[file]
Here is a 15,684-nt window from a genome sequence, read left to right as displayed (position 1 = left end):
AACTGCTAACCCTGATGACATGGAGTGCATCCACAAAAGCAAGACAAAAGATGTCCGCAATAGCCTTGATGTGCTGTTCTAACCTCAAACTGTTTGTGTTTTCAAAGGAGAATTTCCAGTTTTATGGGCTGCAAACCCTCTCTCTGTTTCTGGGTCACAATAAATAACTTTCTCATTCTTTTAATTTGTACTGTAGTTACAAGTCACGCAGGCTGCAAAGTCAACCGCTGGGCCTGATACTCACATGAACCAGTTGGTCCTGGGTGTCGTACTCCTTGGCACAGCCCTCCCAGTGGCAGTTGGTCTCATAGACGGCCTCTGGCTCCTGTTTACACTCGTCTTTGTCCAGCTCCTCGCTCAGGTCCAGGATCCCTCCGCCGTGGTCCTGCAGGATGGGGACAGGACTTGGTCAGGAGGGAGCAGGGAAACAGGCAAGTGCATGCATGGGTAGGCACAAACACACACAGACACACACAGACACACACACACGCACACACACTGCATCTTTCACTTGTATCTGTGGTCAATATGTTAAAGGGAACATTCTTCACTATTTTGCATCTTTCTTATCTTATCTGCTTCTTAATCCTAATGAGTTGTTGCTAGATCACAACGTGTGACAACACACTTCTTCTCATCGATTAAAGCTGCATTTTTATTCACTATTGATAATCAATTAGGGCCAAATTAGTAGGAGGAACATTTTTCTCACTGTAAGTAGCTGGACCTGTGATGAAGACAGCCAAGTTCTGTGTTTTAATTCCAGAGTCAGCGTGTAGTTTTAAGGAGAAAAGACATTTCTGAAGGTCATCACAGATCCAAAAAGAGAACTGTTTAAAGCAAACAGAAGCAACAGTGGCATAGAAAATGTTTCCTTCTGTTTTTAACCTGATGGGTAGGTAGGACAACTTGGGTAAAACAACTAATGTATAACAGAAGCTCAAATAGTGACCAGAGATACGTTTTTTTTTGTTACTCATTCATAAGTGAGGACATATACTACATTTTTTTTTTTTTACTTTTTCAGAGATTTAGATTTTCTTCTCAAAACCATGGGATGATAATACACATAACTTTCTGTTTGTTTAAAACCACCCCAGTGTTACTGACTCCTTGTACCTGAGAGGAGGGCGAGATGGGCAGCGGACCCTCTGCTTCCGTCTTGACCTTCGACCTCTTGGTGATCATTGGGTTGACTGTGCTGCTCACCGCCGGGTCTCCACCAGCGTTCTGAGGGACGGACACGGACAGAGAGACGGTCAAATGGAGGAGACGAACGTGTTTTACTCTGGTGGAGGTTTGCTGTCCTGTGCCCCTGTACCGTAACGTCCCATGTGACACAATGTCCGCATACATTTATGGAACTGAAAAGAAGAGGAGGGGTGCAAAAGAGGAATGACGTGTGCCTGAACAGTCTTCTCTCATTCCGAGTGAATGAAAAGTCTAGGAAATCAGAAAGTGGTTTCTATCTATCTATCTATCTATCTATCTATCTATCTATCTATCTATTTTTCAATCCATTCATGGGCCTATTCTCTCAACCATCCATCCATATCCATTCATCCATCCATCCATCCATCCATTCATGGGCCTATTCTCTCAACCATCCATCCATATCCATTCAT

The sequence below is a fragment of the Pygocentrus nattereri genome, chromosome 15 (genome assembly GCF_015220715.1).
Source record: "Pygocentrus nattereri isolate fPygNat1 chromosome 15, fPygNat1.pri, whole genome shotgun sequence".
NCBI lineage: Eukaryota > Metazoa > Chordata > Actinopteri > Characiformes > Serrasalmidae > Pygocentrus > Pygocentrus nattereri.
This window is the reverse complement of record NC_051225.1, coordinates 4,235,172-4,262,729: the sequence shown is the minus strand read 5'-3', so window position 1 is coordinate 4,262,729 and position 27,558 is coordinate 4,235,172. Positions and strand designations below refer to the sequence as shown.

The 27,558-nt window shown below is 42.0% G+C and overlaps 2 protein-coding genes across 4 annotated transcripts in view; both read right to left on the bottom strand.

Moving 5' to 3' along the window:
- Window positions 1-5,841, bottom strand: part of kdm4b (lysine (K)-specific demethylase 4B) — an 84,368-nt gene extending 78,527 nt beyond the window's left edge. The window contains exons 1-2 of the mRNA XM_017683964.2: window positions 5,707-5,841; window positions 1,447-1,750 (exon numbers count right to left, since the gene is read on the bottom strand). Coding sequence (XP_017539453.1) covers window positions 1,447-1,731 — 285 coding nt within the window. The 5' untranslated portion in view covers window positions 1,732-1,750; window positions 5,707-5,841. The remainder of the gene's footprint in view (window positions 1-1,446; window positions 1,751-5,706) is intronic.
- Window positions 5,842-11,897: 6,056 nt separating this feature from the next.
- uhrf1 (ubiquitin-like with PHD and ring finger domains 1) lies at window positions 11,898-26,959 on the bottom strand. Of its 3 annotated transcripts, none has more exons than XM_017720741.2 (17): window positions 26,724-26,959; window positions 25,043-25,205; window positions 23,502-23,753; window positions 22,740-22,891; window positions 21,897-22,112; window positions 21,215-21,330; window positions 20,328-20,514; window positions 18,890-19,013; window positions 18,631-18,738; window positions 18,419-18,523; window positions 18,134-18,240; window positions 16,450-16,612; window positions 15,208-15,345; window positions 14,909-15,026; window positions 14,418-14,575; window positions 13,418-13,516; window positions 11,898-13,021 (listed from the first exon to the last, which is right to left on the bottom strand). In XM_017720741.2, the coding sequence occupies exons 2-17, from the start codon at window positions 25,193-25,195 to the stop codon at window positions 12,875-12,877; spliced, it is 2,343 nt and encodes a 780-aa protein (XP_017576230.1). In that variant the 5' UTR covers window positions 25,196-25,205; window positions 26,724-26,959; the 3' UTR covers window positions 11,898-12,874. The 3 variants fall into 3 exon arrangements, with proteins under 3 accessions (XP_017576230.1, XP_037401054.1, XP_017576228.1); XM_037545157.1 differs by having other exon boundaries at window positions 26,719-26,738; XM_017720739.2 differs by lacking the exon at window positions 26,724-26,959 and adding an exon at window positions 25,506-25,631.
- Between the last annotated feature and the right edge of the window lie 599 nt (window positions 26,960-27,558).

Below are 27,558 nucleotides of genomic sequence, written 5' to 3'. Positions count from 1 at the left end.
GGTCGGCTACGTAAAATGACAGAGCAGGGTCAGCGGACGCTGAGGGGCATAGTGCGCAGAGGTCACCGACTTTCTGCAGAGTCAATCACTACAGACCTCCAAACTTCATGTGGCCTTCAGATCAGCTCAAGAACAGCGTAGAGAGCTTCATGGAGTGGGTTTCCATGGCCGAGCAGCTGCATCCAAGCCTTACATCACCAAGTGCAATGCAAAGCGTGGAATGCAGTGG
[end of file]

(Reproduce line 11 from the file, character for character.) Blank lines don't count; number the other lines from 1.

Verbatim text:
- uhrf1 (ubiquitin-like with PHD and ring finger domains 1) lies at window positions 11,898-26,959 on the bottom strand. Of its 3 annotated transcripts, none has more exons than XM_017720741.2 (17): window positions 26,724-26,959; window positions 25,043-25,205; window positions 23,502-23,753; window positions 22,740-22,891; window positions 21,897-22,112; window positions 21,215-21,330; window positions 20,328-20,514; window positions 18,890-19,013; window positions 18,631-18,738; window positions 18,419-18,523; window positions 18,134-18,240; window positions 16,450-16,612; window positions 15,208-15,345; window positions 14,909-15,026; window positions 14,418-14,575; window positions 13,418-13,516; window positions 11,898-13,021 (listed from the first exon to the last, which is right to left on the bottom strand). In XM_017720741.2, the coding sequence occupies exons 2-17, from the start codon at window positions 25,193-25,195 to the stop codon at window positions 12,875-12,877; spliced, it is 2,343 nt and encodes a 780-aa protein (XP_017576230.1). In that variant the 5' UTR covers window positions 25,196-25,205; window positions 26,724-26,959; the 3' UTR covers window positions 11,898-12,874. The 3 variants fall into 3 exon arrangements, with proteins under 3 accessions (XP_017576230.1, XP_037401054.1, XP_017576228.1); XM_037545157.1 differs by having other exon boundaries at window positions 26,719-26,738; XM_017720739.2 differs by lacking the exon at window positions 26,724-26,959 and adding an exon at window positions 25,506-25,631.